U.S. Representative Marlin Stutzman (R-IN) (R) walks with a member of his staff as he talks to a reporter outside the U.S. Capitol in Washington September 11, 2013. Indiana Republicans have been at the front of the pack as House conservatives demanded a tougher stance against Obamacare, persuading colleagues to back a stopgap government spending measure that directly withholds money from the healthcare reform law. Picture taken September 11, 2013.        To match USA-FISCAL/INDIANA        REUTERS/Jonathan Ernst (UNITED STATES - Tags: POLITICS HEALTH BUSINESS) - RTX13X1N
Republican Rep. Marlin Stutzman
Republican Rep. Marlin Stutzman has been flirting with a bid ever since Sen. Dan Coats announced his retirement in late March, and he kicked off his campaign on Saturday. Stutzman will face Coats' former chief of staff Eric Holcomb in the primary, and we could see some real fireworks.

While the establishment-flavored Holcomb is a former state party chair and an ally of Coats and former Gov. Mitch Daniels, Stutzman hails from the tea party wing of the party. Stutzman, at the time a little-known state senator, refused to drop out of the 2010 primary after national Republicans brought Coats out of retirement. Stutzman earned the backing of influential tea partier Jim DeMint, and he lost by a relatively narrow 39-29 margin. If ex-Rep. John Hostettler hadn't been competing for a similar pool of voters, it's a good bet that the underfunded Stutzman would have pulled off an upset.

Stutzman soon arrived in the House after his predecessor resigned due to a sex scandal, and he never stopped being trouble for his party's leaders. Stutzman unsuccessfully challenged two better-connected colleagues in last year's majority whip contest, and he voted against John Boehner in January's speakership election. While groups like the Club For Growth might like Stutzman's antics, the NRSC is not going to be enamored by the possibility of having him as their nominee.

But this primary may get bigger soon. Rep. Todd Young has also been considering the race, and he may be able to appeal to the very conservative voters Stutzman needs without alienating national Republicans. Fellow Rep. Todd Rokita has also expressed interest and while he hasn't sounded quite as eager as Young, he's promised a decision within the next few weeks. There are also a few other Republicans who could also go for it.

Democrats would love for Stutzman to emerge as the GOP nominee. Stutzman's bad relationship with national Republicans could hamper him in the general election, and the congressman hasn't always shown much discipline. During the 2013 government shutdown, Stutzman infamously declared that he and his fellow House Republicans were "not going to be disrespected. We have to get something out of this. And I don’t know what that even is." While it's too early to declare that Stutzman is the second coming of Richard Mourdock, the disastrous 2012 Senate nominee who lost to Democrat Joe Donnelly, he might give Team Blue more of an opening than Holcomb or Coats.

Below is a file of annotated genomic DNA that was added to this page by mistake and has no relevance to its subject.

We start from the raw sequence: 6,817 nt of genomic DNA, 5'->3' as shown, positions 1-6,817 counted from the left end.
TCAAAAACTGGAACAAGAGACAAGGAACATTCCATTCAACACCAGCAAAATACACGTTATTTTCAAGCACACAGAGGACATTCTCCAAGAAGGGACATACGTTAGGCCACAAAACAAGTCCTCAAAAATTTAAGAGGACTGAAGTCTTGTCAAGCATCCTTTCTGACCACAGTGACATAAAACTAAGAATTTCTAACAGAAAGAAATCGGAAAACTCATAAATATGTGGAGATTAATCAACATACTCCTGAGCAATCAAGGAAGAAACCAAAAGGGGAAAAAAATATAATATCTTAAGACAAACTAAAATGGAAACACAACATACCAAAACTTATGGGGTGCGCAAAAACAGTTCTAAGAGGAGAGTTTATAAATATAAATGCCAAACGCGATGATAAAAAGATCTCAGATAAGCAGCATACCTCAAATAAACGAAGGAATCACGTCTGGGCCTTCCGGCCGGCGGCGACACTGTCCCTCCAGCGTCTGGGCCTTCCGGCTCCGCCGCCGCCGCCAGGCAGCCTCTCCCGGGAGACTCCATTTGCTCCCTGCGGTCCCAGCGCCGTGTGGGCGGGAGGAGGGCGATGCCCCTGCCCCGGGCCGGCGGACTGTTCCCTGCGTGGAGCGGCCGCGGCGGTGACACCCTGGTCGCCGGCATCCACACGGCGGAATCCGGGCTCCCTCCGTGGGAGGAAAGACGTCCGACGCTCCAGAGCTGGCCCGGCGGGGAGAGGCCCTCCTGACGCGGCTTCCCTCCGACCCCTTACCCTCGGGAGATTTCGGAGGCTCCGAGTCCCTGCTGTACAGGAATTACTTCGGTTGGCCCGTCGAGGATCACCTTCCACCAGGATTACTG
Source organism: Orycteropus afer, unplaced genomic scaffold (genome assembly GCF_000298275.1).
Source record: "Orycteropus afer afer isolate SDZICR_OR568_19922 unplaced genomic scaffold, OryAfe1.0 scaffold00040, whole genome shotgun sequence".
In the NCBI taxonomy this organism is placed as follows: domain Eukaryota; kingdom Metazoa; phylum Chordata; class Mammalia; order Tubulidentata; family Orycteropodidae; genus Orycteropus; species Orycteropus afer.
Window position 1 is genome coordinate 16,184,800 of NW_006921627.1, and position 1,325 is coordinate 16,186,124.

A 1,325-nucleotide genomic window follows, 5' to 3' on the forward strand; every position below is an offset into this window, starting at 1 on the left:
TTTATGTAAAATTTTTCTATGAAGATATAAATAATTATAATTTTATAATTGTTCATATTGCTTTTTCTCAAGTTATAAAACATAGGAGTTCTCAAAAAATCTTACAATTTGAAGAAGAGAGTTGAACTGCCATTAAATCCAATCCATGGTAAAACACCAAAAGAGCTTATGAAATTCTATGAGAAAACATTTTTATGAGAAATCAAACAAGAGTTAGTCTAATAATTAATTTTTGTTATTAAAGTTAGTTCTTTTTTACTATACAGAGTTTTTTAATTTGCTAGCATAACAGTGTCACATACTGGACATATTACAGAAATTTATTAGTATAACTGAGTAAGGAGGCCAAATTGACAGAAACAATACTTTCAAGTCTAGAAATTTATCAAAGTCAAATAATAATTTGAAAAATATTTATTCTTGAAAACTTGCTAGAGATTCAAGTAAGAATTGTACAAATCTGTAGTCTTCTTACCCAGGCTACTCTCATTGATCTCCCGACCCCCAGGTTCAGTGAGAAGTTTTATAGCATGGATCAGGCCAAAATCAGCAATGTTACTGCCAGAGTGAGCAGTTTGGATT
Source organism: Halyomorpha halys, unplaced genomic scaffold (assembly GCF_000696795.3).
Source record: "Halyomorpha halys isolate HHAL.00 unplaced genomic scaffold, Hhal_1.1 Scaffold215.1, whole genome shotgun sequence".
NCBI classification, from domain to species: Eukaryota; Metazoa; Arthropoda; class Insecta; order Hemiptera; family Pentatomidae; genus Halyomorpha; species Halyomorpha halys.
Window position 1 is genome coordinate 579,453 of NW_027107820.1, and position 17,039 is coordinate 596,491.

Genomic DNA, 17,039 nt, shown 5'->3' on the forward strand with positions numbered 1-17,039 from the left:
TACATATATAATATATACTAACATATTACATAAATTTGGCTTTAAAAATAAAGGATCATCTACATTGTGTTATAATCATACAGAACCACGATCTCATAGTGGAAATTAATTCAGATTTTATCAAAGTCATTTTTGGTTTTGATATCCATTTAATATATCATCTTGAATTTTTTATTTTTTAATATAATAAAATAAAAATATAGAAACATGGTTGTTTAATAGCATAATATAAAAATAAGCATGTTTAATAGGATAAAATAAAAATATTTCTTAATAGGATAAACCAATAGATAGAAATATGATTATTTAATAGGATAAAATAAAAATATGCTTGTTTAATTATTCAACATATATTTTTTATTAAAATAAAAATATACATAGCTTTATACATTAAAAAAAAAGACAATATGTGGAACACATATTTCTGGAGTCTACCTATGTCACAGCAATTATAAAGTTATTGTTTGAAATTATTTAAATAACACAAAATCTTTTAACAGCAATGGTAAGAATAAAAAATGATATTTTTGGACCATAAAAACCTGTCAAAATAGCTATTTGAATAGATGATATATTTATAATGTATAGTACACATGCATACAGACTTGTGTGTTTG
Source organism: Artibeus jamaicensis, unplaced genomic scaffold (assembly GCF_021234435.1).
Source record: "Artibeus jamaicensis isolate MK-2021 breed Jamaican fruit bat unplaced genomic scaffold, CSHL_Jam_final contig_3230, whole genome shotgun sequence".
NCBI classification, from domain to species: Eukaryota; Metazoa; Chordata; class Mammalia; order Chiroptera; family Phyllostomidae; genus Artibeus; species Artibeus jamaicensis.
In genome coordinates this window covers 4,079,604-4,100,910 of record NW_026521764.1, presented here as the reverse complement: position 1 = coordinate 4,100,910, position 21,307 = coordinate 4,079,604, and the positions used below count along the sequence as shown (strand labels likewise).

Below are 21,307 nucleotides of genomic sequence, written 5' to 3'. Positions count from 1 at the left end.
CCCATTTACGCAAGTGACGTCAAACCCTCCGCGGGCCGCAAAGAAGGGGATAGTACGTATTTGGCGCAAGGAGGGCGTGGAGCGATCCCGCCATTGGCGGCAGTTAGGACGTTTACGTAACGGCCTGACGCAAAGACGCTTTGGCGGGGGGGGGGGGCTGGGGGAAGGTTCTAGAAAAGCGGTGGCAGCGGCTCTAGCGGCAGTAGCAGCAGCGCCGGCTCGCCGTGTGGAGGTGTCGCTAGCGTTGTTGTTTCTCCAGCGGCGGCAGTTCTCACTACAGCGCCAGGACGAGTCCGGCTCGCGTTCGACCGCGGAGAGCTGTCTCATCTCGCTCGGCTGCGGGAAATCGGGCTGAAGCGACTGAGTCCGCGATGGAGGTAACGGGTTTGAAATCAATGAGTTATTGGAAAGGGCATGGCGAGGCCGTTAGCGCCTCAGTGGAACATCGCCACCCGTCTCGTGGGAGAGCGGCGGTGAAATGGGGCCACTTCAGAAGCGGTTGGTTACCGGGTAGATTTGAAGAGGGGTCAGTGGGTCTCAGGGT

Still, Indiana is a conservative state. It's going to take some luck for Democrats to win here, and the party is still looking for a viable candidate. The DSCC is holding out hope that popular former Sen. Evan Bayh will come out of retirement, but Bayh sounds unlikely to go for it (though Bayh is an unpredictable guy, so you never know what he'll do). Former Rep. Baron Hill, state Rep. Christina Hale, or Hammond Mayor Thomas McDermott might run if Bayh doesn't. We'll be keeping a close eye on both sides' developing fields in what promises to be an exciting Senate race.

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Reposted from ManfromMiddletown by Mokurai

It's a measure of the failure of Mike Pence as Governor of Indiana that he is suddenly vulnerable to defeat in the 2016 elections.

People from outside the state have this idea of Indiana as an unrepentantly Republican.  Yet in the last 25 years, Democrats controlled the House for 17 years, and the Governor's office for 14 years. With the exception of the Senate, Indiana has been a competitive state for Democrats at the state and local level.  Which is why the "unexpected" vulnerability of Governor Mike Pence feels all but that to people who've followed Indiana politics for long enough.

Which is why news the former Indiana House Speaker John Gregg is running has been greeted with considerably more enthusiasm nationally than in the Hoosier state.  Mike Pence's relationship with the Koch Brothers political network is well know.  His willingness to front for awful ALEC model legislation has been making progressive Hoosier facepalm since long before this RFRA mess caught the rest of the country's attention.

The problem is that Pence's prospective opponent John Gregg has a Koch problem, or more to the point ALEC problem too.

If John Gregg wants to prove that he's not PWNED by the Koch Brothers/ALEC, he's got to own up to the fact that he has this ALEC connection.  He hasn't.  Forgive me if my enthusiasm for replacing Pence with another Koch pawn is lacking.

Poll

Should John Gregg issue a statement acknowledging his ties to ALEC?

89%17 votes
5%1 votes
5%1 votes

| 19 votes | Vote | Results

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Reposted from Daily Kos Elections by Mokurai
Democrat John Gregg
Democrat John Gregg, who lost to Mike Pence 50-47 in 2012, is back for a rematch
Leading Off:

IN-Gov: On Thursday, former state House Speaker and 2012 Democratic nominee John Gregg announced that he would seek a rematch with Republican Gov. Mike Pence. Pence prevailed by a surprisingly narrow 50-47 margin last time, and the governor's popularity at home took a major hit after he started a national firestorm when he signed the Religious Freedom Restoration Act, which could have allowed businesses to refuse to serve gay people.

A few months ago, Pence looked safe in conservative Indiana, but two recent polls show him struggling in head-to-head matchups with Gregg. And while voters' anger over Pence's handling of the RFRA may fade in the next year-and-a-half, business groups may be less forgiving. Gregg himself says that he was encouraged to run by business people who knew that the RFRA could harm Indiana longterm: If they come to his aid, Pence will be in real trouble next year.